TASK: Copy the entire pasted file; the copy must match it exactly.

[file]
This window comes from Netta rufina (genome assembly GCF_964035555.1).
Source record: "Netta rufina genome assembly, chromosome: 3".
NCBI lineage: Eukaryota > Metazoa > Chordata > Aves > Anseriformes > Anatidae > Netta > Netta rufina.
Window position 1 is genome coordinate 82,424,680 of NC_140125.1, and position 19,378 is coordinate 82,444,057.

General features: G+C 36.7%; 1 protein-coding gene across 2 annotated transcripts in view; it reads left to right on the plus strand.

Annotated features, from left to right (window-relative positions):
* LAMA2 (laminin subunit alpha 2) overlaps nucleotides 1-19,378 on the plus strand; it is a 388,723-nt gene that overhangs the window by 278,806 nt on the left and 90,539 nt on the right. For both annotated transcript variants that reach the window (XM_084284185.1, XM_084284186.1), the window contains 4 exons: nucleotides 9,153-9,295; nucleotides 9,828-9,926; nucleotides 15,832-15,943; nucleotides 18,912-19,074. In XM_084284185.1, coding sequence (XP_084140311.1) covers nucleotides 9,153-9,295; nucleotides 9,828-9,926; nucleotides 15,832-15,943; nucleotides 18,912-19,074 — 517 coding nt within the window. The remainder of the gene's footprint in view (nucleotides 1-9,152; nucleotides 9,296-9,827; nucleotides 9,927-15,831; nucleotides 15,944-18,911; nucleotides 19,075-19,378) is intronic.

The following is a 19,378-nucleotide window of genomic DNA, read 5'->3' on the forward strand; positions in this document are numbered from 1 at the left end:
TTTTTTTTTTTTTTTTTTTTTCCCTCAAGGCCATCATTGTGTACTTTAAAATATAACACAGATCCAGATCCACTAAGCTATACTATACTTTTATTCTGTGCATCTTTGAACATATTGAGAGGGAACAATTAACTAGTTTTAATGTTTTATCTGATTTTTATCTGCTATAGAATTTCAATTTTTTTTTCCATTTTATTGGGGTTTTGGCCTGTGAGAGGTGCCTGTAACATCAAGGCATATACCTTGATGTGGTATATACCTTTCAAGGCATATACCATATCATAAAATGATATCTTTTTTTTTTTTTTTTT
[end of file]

This window comes from Netta rufina (genome assembly GCF_964035555.1).
Source record: "Netta rufina genome assembly, chromosome: 3".
NCBI lineage: Eukaryota > Metazoa > Chordata > Aves > Anseriformes > Anatidae > Netta > Netta rufina.
Window position 1 is genome coordinate 82,424,680 of NC_140125.1, and position 19,378 is coordinate 82,444,057.

General features: G+C 36.7%; 1 protein-coding gene across 2 annotated transcripts in view; it reads left to right on the plus strand.

Annotated features, from left to right (window-relative positions):
* LAMA2 (laminin subunit alpha 2) overlaps nucleotides 1-19,378 on the plus strand; it is a 388,723-nt gene that overhangs the window by 278,806 nt on the left and 90,539 nt on the right. For both annotated transcript variants that reach the window (XM_084284185.1, XM_084284186.1), the window contains 4 exons: nucleotides 9,153-9,295; nucleotides 9,828-9,926; nucleotides 15,832-15,943; nucleotides 18,912-19,074. In XM_084284185.1, coding sequence (XP_084140311.1) covers nucleotides 9,153-9,295; nucleotides 9,828-9,926; nucleotides 15,832-15,943; nucleotides 18,912-19,074 — 517 coding nt within the window. The remainder of the gene's footprint in view (nucleotides 1-9,152; nucleotides 9,296-9,827; nucleotides 9,927-15,831; nucleotides 15,944-18,911; nucleotides 19,075-19,378) is intronic.

The following is a 19,378-nucleotide window of genomic DNA, read 5'->3' on the forward strand; positions in this document are numbered from 1 at the left end:
TTTTTTTTTTTTTTTTTTTTTCCCTCAAGGCCATCATTGTGTACTTTAAAATATAACACAGATCCAGATCCACTAAGCTATACTATACTTTTATTCTGTGCATCTTTGAACATATTGAGAGGGAACAATTAACTAGTTTTAATGTTTTATCTGATTTTTATCTGCTATAGAATTTCAATTTTTTTTTCCATTTTATTGGGGTTTTGGCCTGTGAGAGGTGCCTGTAACATCAAGGCATATACCTTGATGTGGTATATACCTTTCAAGGCATATACCATATCATAAAATGATATCTTTTTTTTTTTTTTTTT